What is Henipavirus infection?
It presents as fever with acute encephalitis, or as an acute influenza-like illness leading to severe respiratory illness, or as meningitis. The mortality ranges from 40-70% for NiV infection, and 50% with HeV. It is highest among those with acute encephalitis.
What are signs of virus?
Watch for Symptoms
- Fever or chills.
- Shortness of breath or difficulty breathing.
- Muscle or body aches.
- New loss of taste or smell.
- Sore throat.
What does the Hendra virus do?
Hendra virus can cause a range of symptoms in horses. Usually there is a rapid onset of illness, fever, increased heart rate and rapid deterioration with respiratory and/or neurological (nervous system) signs.
What type of virus is Hendra virus?
Hendra virus (HeV) is a member of the family Paramyxoviridae, genus Henipavirus. HeV was first isolated in 1994 from specimens obtained during an outbreak of respiratory and neurologic disease in horses and humans in Hendra, a suburb of Brisbane, Australia.
Is there a cure for Hendra virus?
There is no cure, human vaccine or specific medical treatment for Hendra virus. A vaccine for horses has been available since 2012.
Can humans survive Hendra virus?
Most outbreaks have occurred in Queensland, and some in northern New South Wales. Some outbreaks have involved humans, with seven confirmed human cases, including four deaths. The human case-fatality rate is 60 per cent, although the disease is rare.
Why Q fever is called Q fever?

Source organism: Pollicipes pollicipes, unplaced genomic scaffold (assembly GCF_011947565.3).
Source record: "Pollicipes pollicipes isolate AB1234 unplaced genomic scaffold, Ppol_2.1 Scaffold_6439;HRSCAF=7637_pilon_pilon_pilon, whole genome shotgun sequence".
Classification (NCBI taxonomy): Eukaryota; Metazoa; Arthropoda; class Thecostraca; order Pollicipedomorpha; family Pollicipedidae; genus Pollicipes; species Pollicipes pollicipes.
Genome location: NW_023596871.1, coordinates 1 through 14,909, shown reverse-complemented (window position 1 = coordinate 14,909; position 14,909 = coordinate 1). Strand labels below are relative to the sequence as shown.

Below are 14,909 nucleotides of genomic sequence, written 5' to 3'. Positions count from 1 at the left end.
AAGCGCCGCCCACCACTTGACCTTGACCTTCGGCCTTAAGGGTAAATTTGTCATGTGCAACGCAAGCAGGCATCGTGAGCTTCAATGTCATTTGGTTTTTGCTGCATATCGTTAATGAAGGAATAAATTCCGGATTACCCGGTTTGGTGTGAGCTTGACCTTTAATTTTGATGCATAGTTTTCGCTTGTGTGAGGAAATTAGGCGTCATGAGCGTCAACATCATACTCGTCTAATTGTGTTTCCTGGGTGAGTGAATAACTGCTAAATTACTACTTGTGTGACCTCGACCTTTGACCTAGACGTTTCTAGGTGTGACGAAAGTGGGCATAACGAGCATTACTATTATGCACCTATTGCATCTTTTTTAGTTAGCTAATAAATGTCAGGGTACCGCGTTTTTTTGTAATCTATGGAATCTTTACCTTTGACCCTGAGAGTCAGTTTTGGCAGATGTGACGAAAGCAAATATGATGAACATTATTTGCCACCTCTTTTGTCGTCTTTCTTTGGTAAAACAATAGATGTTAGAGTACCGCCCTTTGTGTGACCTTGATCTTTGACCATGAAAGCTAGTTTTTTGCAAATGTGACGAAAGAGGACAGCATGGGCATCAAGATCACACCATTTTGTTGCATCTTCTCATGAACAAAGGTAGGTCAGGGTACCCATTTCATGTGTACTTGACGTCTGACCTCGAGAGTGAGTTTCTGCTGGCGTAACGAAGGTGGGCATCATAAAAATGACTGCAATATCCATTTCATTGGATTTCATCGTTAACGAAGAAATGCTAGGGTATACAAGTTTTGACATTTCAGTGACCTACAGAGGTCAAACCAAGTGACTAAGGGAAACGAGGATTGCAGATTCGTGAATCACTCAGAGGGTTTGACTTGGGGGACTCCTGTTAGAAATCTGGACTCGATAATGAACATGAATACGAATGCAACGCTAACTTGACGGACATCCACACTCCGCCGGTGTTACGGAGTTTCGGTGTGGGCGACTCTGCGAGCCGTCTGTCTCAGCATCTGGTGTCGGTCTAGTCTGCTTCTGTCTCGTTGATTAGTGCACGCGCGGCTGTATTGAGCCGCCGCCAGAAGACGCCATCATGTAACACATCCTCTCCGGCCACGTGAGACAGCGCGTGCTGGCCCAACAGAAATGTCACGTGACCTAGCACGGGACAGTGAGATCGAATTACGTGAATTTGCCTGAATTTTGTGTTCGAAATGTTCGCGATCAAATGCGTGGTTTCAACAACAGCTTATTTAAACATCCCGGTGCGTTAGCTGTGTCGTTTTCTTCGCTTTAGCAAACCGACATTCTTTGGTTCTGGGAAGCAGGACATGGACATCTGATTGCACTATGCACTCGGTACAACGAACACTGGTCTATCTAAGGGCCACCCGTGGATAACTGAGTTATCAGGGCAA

Q fever is… …an infectious disease caused by bacteria called Coxiella burnetii that affects both humans and animals. The “Q” comes from “query” fever, the name of the disease until its true cause was discovered in the 1930s. Q fever can be a mild illness or a more severe disease that can cause death.
What are the symptoms of Hendra virus in humans?
Humans can become infected with Hendra virus. Reported human cases of the illness have occurred in people who had close contact with clinically ill horses. Signs of disease in people include flu-like signs (fever, body aches, respiratory symptoms, such as coughing, sore throat).
Who died from Hendra virus?
A south-east Queensland veterinarian has died of the Hendra virus after being infected at work several weeks ago. Dr Ben Cunneen, 33, was the senior equine vet at the Redlands Veterinary Clinic on Brisbane’s bayside.
What is henipavirus and why is it dangerous?
Henipaviruses are naturally harboured by pteropid fruit bats (flying foxes) and microbats of several species. Henipaviruses are characterised by long genomes and a wide host range. Their recent emergence as zoonotic pathogens capable of causing illness and death in domestic animals and humans is a cause of concern.
What are the signs and symptoms of Hendra virus infection?
Both Hendra and Nipah virus infections can cause a severe influenzalike illness with fever, myalgia, headache, and dizziness. This may progress to severe encephalitis with confusion, abnormal reflexes, seizures, and coma; respiratory symptoms may also be present.
What are the signs and symptoms of Nipah virus infection?
Signs and Symptoms. Long-term sequelae following Nipah virus infection have been noted, including persistent convulsions and personality changes. Latent infections with subsequent reactivation of Nipah virus and death have also been reported months and even years after exposure.
What are the natural hosts of henipaviruses?
Fruit bats (Pteropus species, also called ‘flying foxes’) are the natural hosts of henipaviruses. The Hendra virus is probably transmitted to horses, which are the main intermediate hosts, through the ingestion of food contaminated with the droppings, urine or other excretions of infected fruit bats.